The ways in which the Zapatista National Liberation Army (EZLN) arms itself and from which sources; whether high-profile politicians have been involved in any arms purchases (1994 to March 2001) [MEX36595.E]

No reports on whether high-profile politicians have been involved in any arms purchases to the Zapatista National Liberation Army (EZLN) could be found among the sources consulted by the Research Directorate.

Jane's World Insurgency and Terrorism reported in October 1999 that the Zapatista National Liberation Army (EZLN) was "relatively poorly armed with AK-47 assault rifles, M14 and G3 rifles, grenades, rocket launchers and some explosives" (26 Oct. 1999). The sources of the weapons were reportedly the regional black markets (ibid.).

Mondes rebelles similarly reported that the EZLN was insufficiently armed with a variety of weapons ranging from the latest American assault weapons to hunting arms to arms used during the Second World War (1999, 66). Subcomandante Marcos, EZLN leader, stated that the arms were purchased by the combatants themselves and were not donated by any outside source (ibid.).

In February 1995, UPI reported that then president Ernesto Zedillo had ordered the arrest of five EZLN leaders, including Marcos, and others linked to the rebel group after the authorities discovered an "arsenal of high-power arms, hand grenades...and explosives" in Mexico City and in Veracruz State, allegedly belonging to the Zapatistas (9 Feb. 1995). Among those to be arrested was Fernando Yanez Munoz who was in charge of the finances and arms purchases for the Zapatistas (ibid.).Maria Gloria Benavides Guevara, who helped to identify the rebel leaders, was one of eight persons detained during the raid on the Zapatista operation in Mexico City (ibid.). The Research Directorate was unable to ascertain whether the Zapatista leaders had been arrested.

In March 1995, an AP report stated that Honduras was being used as a transit route for traffickers to channel arms from El Salvador and Nicaragua to the EZLN in Chiapas (22 Mar. 1995). The EZLN denied that it had received arms from any Central American country (ibid.). In September 1995, a Mexican and an Italian were arrested in Honduras for attempting to smuggle arms, including rifles, bullets, guns, grenades , a rocket launcher and grenade launchers, into Chiapas for the Zapatistas (The Guardian 19 Sept. 1995).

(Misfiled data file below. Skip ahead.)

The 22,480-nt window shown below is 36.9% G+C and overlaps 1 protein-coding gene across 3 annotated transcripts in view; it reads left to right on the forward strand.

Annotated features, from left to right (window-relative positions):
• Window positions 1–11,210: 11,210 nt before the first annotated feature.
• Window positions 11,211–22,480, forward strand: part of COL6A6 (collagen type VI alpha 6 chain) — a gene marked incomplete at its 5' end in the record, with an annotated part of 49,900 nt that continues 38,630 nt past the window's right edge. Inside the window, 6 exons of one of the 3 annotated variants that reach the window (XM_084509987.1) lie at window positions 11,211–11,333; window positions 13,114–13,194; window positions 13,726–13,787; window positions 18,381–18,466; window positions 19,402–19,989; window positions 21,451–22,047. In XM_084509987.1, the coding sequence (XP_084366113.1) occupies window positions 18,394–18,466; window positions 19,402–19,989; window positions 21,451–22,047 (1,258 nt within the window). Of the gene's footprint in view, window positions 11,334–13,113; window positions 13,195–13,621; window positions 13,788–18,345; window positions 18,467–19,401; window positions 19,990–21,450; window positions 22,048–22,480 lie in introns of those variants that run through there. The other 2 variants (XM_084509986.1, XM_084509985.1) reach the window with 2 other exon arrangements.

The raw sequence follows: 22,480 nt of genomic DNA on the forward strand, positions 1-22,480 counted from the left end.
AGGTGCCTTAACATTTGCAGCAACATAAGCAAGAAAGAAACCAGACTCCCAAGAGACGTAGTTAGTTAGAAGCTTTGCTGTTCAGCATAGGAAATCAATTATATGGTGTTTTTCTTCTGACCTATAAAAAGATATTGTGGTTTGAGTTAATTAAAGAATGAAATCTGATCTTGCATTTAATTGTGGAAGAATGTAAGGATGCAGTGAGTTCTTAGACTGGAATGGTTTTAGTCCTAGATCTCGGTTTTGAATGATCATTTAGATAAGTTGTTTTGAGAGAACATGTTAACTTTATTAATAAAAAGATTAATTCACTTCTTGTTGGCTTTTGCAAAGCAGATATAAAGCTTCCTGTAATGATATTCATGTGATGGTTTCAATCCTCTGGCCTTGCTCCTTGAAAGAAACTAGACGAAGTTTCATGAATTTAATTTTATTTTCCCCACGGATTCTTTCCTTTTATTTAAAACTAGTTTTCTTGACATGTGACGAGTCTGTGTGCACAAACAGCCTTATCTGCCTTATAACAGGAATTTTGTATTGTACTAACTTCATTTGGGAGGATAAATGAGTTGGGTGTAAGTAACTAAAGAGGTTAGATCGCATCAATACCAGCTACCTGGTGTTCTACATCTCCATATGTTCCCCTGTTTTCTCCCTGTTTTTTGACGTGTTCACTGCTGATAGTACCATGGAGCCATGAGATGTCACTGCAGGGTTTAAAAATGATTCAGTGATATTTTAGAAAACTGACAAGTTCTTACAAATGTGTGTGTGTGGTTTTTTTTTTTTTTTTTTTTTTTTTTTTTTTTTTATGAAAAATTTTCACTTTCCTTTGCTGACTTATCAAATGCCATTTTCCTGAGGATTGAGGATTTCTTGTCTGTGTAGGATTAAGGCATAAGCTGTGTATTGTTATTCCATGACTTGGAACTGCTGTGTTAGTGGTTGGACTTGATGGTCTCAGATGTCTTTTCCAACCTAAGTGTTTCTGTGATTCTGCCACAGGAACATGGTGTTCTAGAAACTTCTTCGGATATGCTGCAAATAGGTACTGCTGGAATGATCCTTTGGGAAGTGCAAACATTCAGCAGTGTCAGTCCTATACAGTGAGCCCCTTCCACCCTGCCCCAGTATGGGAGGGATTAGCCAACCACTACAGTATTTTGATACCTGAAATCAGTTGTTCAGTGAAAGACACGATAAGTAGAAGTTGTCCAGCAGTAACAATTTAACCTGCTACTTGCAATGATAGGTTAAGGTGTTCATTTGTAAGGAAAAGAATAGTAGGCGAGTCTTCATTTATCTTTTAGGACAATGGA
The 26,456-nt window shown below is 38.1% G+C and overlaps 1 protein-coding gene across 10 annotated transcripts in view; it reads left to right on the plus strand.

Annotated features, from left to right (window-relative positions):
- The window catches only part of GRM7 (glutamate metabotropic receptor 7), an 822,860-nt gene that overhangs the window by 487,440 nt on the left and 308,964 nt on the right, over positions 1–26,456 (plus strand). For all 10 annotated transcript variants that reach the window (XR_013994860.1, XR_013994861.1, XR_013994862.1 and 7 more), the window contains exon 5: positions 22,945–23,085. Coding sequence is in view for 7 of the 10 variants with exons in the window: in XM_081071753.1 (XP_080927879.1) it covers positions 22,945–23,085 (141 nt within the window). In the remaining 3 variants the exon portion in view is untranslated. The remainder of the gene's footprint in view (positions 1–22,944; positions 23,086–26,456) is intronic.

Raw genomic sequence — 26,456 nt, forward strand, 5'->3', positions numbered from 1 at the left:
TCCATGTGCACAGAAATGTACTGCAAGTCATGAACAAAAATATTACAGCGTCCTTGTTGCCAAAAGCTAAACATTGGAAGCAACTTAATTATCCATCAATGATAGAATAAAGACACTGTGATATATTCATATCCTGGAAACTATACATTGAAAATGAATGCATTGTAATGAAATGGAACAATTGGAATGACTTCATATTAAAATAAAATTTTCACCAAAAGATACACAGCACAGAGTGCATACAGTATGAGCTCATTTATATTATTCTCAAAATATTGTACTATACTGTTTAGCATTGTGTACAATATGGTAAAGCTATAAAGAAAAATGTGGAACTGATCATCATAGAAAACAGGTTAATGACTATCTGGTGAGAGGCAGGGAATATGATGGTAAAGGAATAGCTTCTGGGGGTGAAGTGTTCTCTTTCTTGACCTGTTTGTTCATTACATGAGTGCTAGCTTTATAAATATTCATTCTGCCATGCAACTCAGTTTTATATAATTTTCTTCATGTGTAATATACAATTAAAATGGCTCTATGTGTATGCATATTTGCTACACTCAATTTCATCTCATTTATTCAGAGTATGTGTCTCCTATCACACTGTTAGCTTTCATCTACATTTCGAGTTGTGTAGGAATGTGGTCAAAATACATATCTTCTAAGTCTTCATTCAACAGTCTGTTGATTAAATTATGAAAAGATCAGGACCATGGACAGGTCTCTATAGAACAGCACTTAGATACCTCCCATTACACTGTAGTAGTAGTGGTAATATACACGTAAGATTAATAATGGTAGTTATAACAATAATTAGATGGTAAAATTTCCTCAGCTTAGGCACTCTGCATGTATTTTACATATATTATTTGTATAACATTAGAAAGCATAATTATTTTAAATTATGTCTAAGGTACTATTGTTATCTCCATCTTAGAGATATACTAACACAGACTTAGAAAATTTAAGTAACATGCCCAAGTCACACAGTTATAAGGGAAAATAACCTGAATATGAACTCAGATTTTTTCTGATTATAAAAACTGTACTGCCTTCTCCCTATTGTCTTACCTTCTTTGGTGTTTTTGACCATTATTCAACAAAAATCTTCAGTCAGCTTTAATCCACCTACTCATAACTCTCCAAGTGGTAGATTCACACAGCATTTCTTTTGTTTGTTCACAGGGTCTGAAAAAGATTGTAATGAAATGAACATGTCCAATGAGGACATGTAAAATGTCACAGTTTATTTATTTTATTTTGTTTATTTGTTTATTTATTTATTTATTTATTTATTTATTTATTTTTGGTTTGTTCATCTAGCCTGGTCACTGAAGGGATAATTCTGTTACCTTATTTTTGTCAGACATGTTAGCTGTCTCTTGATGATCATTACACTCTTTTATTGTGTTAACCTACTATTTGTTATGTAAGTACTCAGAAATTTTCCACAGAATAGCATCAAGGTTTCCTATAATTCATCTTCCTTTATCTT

Several reports stated that the Farabundo Marti National Liberation Front (FMLN) of El Salvador was supplying arms to the EZLN (The Austin American-Statesman 11 Aug. 1998; El Diario de Hoy 26 June 1994; LARR 25 Mar. 1997). In July 1994, El Diario de Hoy reported that the Federal Bureau of Investigation (FBI) and the Drug Enforcement Agency (DEA) had uncovered a scheme in which the FMLN were training Zapatista rebels in Chiapas (26 July 1994). The Salvadoran Minister of Defence reported that army intelligence was investigating the ties between the FMLN and the ELZN, which included the possible supply of weapons from the former to the latter (ibid.). According to military sources, the weapons "could have been supplied from Nicaragua or sent directly from El Salvador, where there are large quantities of weapons in clandestine caches" (ibid.). LARR reported in March 1997 that a cache of arms belonging to the FMLN had been found outside the Nicaraguan capital of Managua (25 Mar. 1997). "Right-wing" parties in El Salvador had accused the FMLN during the 1997 elections of financing their election campaign by selling arms to the Zapatistas (ibid.). In August 1998, then Salvadoran president Armando Calderon Sol ordered an investigation into allegations that FMLN rebels had sent weapons to the Zapatistas following remarks made by Francisco Labastida, then Mexican Minister of Interior, that the EZLN had received arms from El Salvador and Colombia (The Austin American-Statesman 11 Aug. 1998).

This Response was prepared after researching publicly accessible information currently available to the Research Directorate within time constraints. This Response is not, and does not purport to be, conclusive as to the merit of any particular claim to refugee status or asylum. Please find below the list of additional sources consulted in researching this Information Request.


The Associated Press (AP). 22 March 1995. Freddy Cuevas. "There are 'rational indications' that Honduras is being used to move weapons..." (NEXIS)

The Austin American-Statesman. 11 August 1998. "El Salvador Examines Arms Report." (NEXIS)

El Diario de Hoy [San Salvador, in Spanish]. 26 July 1994. "Salvadoran Ministry Probes FMLN Links to Mexico's EZLN." (JPRS-TOT-94-033-L 26 July 1994/WNC)

The Guardian [London]. 19 September 1995. "Arms Cache Seized." (NEXIS)

Jane's World Insurgency and Terrorism. 26 October 1999. "Ejercito Zapatistas de Liberacion Nacional (EZLN)."

Latin America Regional Reports: Caribbean & Central America Report (LARR) [London]. 25 March 1997. "Weapons Found." (NEXIS)

Mondes rebelles: guerres civiles et violences politiques [Paris]. 1999. Jean-Marc Balencie and Arnaud de la Grange. Paris: Éditions Michalon.

United Press International (UPI). 9 February 1995. "Mexican Rebel Leaders Ordered Arrested." (NEXIS)

Additional Sources Consulted

IRB Databases

Extremist Groups: An International Compilation of Terrorist Organizations, Violent Political Groups and Issue-Oriented Militant Movements [Chicago]. 1996

World News Connection (WNC)

Internet sites including:

Amnesty International

Centro de Derechos Humanos Fray Bartolomé de Las Casas, A.C.

Centro de Derechos Humanos Miguel Agustín Prof Juárez (PRODH)

Excélsior [Mexico]. Search Engine

Global Exchange

Human Rights Watch

Informador [Guadalajara].

La Jornada [Mexico]. Search Engine

World Policy Institute

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